Using Your iPhone as a Wallet
Your iPhone can now function as a wallet. Most of you probably never leave the house without three things: your keys, your cellphone, and your wallet. That’s a habit unlikely to change anytime soon. And you aren’t likely to ditch the plastic credit cards in your physical wallet for digital versions. That said, the tech and financial worlds are combining efforts to turn modern smartphones such as the iPhone into a version of a digital wallet.
Apple’s own relatively early push in this area was with the Passbook feature, which arrived with iOS 6 and was renamed Wallet with iOS 9. The introduction of Apple Pay, which launched in October 2014, placed Apple smack in the middle of the mobile payments space, with what potentially is a big deal, especially in the long term.
As of this writing, Apple Pay works with the iPhone 6, 6 Plus, 6s, 6s Plus, SE, 7, and 7 Plus, along with some recent iPad models and the Apple Watch.
If you have a 3D Touch–capable model, you can press against the Wallet app and summon yet another Quick Actions menu, allowing you, for example, to view your last transaction.
If you have the Apple Watch, check out the Watch app on the iPhone. It’s the place to pair your iPhone with your Apple Watch and choose settings and apps for the watch. An Activity app tied to the Apple Watch also appears on the phone.
But let’s not digress. With any of the credit or debit cards stored in the Wallet app on your phone, you can press the Touch ID button on the phone to make a payment at a participating merchant — more than 1 million retail locations have contactless payments terminals with the NFC (near field communication) capability required to complete such transactions in physical stores and are otherwise compatible with Apple Pay. NFC technology is built into all iPhone 6 and 7 models. (Apple Pay works also with online transactions.)
With the arrival iOS 10, you can use Apple Pay on your iPhone to pay for stuff you buy on the Safari website.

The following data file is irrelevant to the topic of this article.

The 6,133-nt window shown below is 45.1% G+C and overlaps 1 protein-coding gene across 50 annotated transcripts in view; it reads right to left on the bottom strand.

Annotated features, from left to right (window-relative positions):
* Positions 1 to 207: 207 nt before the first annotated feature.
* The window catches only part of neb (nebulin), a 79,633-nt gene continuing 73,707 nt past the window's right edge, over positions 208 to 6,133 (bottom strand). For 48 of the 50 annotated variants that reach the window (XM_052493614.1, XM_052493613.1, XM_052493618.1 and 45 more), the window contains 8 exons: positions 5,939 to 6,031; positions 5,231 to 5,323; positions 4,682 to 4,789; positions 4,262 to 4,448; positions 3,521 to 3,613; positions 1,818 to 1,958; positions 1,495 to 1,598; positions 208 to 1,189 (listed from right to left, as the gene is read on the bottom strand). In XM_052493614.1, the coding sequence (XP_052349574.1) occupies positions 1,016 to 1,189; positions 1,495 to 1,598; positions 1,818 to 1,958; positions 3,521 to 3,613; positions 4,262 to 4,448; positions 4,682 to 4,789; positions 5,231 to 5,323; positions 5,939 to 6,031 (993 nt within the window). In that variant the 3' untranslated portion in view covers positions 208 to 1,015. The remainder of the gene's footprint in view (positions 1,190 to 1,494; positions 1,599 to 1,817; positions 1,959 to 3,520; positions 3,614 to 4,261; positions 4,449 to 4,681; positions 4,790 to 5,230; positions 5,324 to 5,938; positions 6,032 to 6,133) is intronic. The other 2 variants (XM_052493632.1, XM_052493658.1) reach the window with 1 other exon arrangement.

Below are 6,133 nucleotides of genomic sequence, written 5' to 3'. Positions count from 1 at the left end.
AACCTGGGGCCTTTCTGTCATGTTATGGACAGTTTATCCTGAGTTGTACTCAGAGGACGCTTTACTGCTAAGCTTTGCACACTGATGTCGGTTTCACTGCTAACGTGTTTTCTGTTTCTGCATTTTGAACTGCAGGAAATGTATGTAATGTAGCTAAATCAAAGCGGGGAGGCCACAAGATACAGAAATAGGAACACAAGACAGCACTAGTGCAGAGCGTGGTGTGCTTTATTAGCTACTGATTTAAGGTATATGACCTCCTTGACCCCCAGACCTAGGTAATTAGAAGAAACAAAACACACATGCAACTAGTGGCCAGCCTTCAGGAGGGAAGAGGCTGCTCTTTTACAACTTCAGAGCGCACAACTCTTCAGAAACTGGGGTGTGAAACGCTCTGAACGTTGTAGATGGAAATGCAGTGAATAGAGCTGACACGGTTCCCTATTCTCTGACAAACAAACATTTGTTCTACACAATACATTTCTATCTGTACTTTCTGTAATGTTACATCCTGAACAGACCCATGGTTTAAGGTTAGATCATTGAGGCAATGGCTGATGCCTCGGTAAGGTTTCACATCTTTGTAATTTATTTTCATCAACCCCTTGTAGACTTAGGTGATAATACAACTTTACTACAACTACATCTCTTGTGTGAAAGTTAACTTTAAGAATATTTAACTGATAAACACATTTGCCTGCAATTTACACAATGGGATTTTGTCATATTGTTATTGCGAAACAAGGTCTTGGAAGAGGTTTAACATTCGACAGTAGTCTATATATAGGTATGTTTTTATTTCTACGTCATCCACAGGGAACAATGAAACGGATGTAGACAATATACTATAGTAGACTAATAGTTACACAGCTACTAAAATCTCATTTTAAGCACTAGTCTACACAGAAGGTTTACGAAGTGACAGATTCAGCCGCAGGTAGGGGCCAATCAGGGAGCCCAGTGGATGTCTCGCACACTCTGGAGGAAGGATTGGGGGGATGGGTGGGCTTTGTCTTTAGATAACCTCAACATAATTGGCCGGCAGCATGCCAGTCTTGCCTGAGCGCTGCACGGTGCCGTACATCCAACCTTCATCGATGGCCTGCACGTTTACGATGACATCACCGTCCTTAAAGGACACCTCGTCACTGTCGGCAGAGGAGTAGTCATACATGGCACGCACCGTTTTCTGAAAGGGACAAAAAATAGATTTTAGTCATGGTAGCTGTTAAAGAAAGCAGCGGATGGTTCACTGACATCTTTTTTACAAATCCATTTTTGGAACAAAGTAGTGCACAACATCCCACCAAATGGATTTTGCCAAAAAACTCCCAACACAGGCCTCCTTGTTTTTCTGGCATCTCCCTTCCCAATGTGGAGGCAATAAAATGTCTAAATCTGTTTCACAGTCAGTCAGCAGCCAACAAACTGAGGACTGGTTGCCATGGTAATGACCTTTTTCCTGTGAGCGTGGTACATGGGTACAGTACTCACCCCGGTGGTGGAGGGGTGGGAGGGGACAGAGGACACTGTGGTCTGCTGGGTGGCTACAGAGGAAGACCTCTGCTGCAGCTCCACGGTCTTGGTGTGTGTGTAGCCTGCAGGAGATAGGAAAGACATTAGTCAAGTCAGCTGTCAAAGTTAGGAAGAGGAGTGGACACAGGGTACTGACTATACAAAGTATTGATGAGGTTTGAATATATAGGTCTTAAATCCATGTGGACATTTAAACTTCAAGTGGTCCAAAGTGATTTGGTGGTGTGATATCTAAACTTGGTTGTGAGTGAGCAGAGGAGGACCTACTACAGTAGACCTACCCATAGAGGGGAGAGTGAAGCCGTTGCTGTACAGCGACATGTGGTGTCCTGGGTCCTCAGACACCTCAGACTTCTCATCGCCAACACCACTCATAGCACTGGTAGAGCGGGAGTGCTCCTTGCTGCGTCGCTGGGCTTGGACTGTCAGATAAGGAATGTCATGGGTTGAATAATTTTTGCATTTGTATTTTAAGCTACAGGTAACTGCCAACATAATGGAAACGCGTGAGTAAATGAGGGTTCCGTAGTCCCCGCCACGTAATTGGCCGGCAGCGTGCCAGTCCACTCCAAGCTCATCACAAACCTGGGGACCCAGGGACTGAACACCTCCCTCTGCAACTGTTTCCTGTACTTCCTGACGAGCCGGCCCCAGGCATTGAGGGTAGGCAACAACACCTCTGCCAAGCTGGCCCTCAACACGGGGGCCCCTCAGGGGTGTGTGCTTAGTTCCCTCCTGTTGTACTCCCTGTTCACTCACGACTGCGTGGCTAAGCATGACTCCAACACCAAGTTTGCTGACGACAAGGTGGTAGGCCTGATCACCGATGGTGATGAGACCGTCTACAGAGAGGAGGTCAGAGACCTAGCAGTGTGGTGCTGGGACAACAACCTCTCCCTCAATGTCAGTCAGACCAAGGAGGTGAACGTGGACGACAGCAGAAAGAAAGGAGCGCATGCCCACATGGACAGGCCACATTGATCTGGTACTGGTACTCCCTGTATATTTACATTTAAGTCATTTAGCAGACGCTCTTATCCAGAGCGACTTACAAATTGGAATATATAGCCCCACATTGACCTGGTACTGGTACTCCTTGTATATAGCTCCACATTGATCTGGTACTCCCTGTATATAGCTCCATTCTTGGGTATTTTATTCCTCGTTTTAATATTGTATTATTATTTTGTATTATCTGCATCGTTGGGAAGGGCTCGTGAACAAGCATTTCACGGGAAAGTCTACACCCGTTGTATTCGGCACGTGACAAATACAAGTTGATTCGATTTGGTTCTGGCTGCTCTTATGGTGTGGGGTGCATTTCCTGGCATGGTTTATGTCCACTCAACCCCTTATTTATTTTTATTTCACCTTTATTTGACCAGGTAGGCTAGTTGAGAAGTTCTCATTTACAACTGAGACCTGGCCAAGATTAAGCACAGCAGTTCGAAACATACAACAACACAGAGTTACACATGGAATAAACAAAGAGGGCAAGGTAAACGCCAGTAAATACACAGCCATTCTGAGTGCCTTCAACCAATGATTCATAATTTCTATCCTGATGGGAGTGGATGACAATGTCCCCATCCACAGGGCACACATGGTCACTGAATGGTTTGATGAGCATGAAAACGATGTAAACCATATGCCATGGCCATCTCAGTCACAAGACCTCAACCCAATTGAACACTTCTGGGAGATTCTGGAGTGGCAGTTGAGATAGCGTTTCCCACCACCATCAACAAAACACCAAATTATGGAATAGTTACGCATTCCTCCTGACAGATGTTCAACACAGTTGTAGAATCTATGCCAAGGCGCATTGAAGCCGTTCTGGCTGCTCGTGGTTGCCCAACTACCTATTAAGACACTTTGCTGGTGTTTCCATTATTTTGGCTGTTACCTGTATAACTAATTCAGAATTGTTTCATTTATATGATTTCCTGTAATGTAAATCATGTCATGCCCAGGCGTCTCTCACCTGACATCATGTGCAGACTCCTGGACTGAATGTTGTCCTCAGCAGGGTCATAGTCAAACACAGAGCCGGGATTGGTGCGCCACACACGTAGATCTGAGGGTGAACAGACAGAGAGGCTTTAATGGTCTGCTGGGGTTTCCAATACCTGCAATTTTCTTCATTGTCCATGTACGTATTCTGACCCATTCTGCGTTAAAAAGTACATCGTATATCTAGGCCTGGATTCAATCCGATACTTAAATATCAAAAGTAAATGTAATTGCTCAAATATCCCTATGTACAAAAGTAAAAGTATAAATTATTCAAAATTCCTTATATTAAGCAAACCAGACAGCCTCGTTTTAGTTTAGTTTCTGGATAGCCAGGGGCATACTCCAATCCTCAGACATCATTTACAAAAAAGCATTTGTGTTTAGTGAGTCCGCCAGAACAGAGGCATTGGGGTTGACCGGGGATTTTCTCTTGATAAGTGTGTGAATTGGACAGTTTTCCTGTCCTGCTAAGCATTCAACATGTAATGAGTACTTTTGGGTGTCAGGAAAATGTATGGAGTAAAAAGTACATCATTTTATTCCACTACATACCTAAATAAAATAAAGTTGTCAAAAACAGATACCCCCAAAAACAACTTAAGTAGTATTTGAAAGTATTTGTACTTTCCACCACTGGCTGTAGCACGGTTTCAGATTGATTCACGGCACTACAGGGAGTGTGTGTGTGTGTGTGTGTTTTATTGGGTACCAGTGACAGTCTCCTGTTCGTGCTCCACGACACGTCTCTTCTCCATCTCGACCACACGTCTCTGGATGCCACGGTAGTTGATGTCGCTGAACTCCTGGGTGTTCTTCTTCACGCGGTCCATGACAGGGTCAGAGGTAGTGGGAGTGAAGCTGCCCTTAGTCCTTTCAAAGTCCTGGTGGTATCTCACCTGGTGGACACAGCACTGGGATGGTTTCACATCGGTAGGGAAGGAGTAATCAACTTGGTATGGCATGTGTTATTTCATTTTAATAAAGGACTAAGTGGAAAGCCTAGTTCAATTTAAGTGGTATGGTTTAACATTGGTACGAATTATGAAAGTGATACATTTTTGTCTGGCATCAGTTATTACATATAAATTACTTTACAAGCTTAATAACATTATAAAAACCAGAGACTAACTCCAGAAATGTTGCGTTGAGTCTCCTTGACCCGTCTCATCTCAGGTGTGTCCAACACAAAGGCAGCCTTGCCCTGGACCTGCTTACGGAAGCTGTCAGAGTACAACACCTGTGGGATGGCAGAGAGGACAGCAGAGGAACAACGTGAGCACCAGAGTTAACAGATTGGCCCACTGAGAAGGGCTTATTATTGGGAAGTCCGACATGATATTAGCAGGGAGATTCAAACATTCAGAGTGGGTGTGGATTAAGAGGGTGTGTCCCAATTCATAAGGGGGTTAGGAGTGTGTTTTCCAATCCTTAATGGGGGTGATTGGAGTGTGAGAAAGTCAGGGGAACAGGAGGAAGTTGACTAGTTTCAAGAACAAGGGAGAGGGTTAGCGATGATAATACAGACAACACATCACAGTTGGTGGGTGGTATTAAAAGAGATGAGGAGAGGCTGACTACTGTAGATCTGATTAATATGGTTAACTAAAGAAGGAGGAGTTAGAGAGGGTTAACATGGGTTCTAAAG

At a retail store, you can use a credit card stored in Wallet to make a payment by gently pressing your finger against the Touch ID button as you hold the phone within about an inch of the terminal — the requirement to use your own fingerprint to transact is a darn good security measure. Meanwhile, Apple is kept in the dark about the details of the transaction: The company doesn’t know how much you spent or what you bought. Instead, payment information is stored on a chip on the phone called the Secure Element.
Even ahead of Apple Pay, some people used the iPhone to scan boarding passes at the airport or to pay for coffee in a Starbucks through a third-party app. Wallet provides a single repository for all these items, along with movie tickets, coupons, and gift cards. No more fumbling through printouts, apps, or emails to find the right ticket, coupon, or pass.
Moreover, Apple has made it so that Wallet is time and location based. In other words, the boarding pass appears when you get to the airport, even (with your permission) on the iPhone Lock screen, and you’re notified of any gate changes. Or walk into the coffee shop and the appropriate gift card pops up.
You can find Wallet-capable apps in the App Store. You may also see an Add to Wallet link on a merchant’s website — just make sure you’re signed in to your iCloud account to add passes to the Wallet app. And you can scan Wallet bar codes with the iPhone camera.
To use a given pass, tap it in the Wallet app and then point it at the barcode reader or scanner at the terminal, neighborhood multiplex, stadium, hotel, department store, or whatever other place you frequent.
To show a pass on the Lock screen, tap the i-in-a-circle at the bottom right of the pass and make sure that the Show on Lock Screen switch is on.
You can share passes using Mail, Messages, or AirDrop.